I just played Street Fighter IV so hard I can barely move my wrist. I realize this is like complaining about having trouble breathing because you’re buried under a pile of beautiful women, but still: Ouch.
Edit: “You should take a ten minute break every hour, whether you’re laying underneath a pile of beautiful women or beating them up.” – LilSpriteX in the comments
I was playing as my main lady Chun-Li, actually. I only had to beat up one girl, Crimson Viper, who has been designated Chun-Li’s rival. I would have figured M. Bison would hold that title, what with his having killed her dad and all, but I guess I was overlooking the important fact that all women loathe one another.
23 thoughts on “Exquisite pain”
Today, my friend, i wish i was you.
You should take a ten minute break every hour, whether you’re laying underneath a pile of beautiful women or beating them up.
This was me with Soul Calibur IV last night. Exactly. Except I was losing every time. Yet still was wonderful.
Hey, I’m the guy that was totally starstruck by you when you were watching my friend play Flock at the Capcom booth at Comic-Con. Just thought you’d like to know that.
Oh yea, I also played the shit out of SFIV at Comi-Con. I seriously just played that thing all of Sunday.
On an arcade unit? I always hurt myself more with a pad.
I actually forgot how much difference an arcade stick makes over a pad and now I’m in pain.
Playing some SFIV and seeing some girl-on-girl hand-to-hand action in the process, Parish you lucky dog.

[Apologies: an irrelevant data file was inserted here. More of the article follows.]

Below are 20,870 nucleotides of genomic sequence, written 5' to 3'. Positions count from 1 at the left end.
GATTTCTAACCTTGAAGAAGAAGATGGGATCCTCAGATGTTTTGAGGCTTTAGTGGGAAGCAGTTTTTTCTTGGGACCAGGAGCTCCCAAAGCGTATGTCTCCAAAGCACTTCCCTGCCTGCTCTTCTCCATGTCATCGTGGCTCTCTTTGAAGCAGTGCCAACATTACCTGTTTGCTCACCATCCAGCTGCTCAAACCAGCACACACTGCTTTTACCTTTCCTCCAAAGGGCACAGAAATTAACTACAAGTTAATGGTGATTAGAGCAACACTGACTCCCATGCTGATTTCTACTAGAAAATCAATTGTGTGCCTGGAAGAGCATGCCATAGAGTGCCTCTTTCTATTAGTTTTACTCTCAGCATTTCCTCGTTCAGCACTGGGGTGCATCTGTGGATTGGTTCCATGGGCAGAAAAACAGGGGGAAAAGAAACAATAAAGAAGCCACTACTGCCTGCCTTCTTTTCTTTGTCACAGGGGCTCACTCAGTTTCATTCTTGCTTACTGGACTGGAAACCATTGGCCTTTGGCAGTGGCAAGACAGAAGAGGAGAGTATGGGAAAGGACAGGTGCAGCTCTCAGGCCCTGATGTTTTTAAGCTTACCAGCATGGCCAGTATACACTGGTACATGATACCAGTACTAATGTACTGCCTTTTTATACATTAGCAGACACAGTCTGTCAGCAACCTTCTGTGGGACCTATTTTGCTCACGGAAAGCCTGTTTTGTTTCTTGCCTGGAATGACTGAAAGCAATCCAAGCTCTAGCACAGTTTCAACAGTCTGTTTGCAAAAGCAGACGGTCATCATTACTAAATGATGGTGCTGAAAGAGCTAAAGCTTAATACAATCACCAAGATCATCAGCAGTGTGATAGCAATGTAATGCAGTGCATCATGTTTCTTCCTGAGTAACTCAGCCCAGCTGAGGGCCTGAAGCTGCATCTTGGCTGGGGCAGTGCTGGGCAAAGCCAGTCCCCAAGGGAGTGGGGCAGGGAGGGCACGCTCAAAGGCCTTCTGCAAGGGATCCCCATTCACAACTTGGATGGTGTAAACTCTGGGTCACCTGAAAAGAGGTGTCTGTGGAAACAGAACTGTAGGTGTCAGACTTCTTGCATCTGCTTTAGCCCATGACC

Where did you play it? Are you still hanging out in Osaka or did you go back to Tokyo already? I haven’t tried it yet and I’m not sure where to start looking for it.
This might be a little late, but I’ve been watching clips from the NHK program Tokyo Eye on YouTube, including videos of expats showing off what they like to do in their neighborhood. http://www.youtube.com/watch?v=YS80j-9zxpU In this video featuring Sangenjaya (which is next to Shibuya, she says), there’s a sandwich shop which serves a rather deluxe looking vegetable sandwich, so if you get the craving for plant matter (since veggies are so rare in Tokyo), you know where to go.
I just woke up with the same problem. It figures; work all day at a job where you’re likely to get a repetitive stress injury, then go home and play hard enough to actually get one. I also have a SOUL CALLUS on my left thumb.
Ah Chun-Li, my glorious countryperson. I can only echo shivam’s thoughts.
it’s surprisingly enjoyable… el fuerte and rufus are both great too.
whenever i play arcade fighters for too long i get a blister on the side of my ring finger cause of how i hold the stick. i’m not smart enough to change that until it hurts, every single time.
“my main lady, Chun-Li”
You have excellent taste in pretend ladies.
Regarding wrist injuries, I have the same problem with drawing. I think I need to work out more.
not that it matters, but does anyone know if SFIV is cannon?
“not that it matters, but does anyone know if SFIV is cannon?”
It depends. Did Drummer Hoff fire it off?
The last time I got a blister from playing a fighting game was Street Fighter Alpha 2 on the SNES. I played through the game with Zangief and those 360 motions were murderous on that pad. I don’t know how the pads are on the Xbox 360 and PS3, but I hope they have evolved past the SNES controller. Any game can cause RSIs from playing too long though. Check yourself before you wreck yourself.
I may have been one of the few that enjoyed the snes pad, and the oft under-appreciated SFA II on SNES. It’s still fascinating to me how the crammed all that data into such a limited cart. Despite the compression and loading, I still love it.
Verdict on SFIV?